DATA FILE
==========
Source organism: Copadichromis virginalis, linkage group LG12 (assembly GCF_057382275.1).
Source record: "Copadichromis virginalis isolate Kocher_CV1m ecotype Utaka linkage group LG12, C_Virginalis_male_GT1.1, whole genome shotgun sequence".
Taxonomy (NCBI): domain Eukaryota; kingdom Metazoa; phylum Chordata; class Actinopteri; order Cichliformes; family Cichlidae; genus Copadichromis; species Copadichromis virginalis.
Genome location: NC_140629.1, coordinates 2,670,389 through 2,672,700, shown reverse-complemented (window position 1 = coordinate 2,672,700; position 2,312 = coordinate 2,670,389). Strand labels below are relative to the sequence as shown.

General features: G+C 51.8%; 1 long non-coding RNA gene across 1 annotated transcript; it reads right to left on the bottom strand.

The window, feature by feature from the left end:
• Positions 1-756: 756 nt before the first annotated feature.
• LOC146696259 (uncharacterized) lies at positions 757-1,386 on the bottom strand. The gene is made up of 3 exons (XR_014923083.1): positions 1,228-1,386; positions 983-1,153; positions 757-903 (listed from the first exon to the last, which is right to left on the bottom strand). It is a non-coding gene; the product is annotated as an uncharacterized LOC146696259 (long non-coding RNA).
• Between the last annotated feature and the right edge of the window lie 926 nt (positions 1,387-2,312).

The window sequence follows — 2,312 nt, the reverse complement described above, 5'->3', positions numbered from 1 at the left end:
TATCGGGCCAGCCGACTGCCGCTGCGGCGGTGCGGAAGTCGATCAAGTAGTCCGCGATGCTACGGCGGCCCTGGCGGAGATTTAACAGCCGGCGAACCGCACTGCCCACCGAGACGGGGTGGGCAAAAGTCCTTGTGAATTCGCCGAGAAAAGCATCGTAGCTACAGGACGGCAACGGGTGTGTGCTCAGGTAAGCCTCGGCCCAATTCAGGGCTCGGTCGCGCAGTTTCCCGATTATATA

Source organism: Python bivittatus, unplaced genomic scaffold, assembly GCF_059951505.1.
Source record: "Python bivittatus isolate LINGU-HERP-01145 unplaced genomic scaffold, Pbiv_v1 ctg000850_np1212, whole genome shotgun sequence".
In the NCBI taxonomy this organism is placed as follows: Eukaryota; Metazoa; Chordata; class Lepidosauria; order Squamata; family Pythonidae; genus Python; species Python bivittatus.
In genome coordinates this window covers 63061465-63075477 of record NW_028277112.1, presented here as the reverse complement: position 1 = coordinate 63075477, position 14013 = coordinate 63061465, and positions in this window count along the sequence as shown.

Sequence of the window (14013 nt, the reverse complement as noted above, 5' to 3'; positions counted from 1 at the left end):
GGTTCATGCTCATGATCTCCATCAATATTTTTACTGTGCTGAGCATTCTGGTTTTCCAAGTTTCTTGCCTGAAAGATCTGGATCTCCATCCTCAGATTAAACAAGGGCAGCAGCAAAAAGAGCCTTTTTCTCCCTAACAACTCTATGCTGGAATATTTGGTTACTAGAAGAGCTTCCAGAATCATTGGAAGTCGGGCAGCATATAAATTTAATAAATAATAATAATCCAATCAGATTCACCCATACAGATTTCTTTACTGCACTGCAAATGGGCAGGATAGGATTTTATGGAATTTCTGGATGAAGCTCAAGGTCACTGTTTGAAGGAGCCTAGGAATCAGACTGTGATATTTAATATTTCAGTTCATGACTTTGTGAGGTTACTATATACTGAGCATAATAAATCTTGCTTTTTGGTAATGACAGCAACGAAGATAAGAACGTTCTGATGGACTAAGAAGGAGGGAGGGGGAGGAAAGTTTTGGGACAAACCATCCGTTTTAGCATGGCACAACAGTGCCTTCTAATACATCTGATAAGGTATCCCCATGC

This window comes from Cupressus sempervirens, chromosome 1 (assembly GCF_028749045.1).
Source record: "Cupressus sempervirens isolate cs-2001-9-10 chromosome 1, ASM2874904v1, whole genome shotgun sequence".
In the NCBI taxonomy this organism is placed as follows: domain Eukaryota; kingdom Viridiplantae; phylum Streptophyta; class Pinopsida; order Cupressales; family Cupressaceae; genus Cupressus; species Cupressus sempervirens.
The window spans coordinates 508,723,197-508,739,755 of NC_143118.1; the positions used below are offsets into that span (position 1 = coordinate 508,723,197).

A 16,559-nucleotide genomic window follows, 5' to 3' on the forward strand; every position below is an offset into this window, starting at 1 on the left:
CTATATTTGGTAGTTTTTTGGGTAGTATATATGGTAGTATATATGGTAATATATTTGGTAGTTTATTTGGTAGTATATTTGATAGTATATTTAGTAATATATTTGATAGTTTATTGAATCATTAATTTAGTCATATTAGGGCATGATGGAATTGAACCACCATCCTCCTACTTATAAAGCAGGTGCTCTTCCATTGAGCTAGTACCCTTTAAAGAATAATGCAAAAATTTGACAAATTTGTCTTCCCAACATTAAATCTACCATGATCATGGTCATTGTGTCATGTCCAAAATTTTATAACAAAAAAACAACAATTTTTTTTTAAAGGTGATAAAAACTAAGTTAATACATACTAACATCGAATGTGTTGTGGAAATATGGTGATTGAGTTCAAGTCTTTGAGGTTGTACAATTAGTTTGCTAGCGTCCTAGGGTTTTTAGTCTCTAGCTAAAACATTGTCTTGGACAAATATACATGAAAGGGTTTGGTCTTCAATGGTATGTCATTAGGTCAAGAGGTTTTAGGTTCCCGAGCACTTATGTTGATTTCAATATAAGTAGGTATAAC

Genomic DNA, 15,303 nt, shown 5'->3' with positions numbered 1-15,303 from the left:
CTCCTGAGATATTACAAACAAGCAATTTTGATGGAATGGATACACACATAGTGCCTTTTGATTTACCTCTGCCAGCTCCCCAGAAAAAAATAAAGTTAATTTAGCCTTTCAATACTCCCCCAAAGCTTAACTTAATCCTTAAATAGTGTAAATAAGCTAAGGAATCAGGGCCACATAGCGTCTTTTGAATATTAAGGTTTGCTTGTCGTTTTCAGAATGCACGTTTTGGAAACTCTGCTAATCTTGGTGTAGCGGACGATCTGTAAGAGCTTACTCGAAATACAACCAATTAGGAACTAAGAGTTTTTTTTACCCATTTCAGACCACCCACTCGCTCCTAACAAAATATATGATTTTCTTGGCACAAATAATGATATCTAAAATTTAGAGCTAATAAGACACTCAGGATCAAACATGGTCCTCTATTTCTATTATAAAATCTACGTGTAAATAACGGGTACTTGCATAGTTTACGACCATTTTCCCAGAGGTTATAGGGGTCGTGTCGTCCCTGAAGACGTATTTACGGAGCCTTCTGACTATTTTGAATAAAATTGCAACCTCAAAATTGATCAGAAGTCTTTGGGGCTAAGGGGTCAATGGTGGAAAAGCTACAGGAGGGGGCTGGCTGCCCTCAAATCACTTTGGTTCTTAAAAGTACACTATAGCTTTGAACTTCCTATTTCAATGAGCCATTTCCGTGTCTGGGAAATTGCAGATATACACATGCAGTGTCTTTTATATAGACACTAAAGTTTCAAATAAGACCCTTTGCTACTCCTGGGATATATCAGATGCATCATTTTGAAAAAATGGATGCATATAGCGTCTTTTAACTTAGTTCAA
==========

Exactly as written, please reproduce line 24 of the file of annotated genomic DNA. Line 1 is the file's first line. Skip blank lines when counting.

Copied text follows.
Genomic DNA, 15,303 nt, shown 5'->3' with positions numbered 1-15,303 from the left: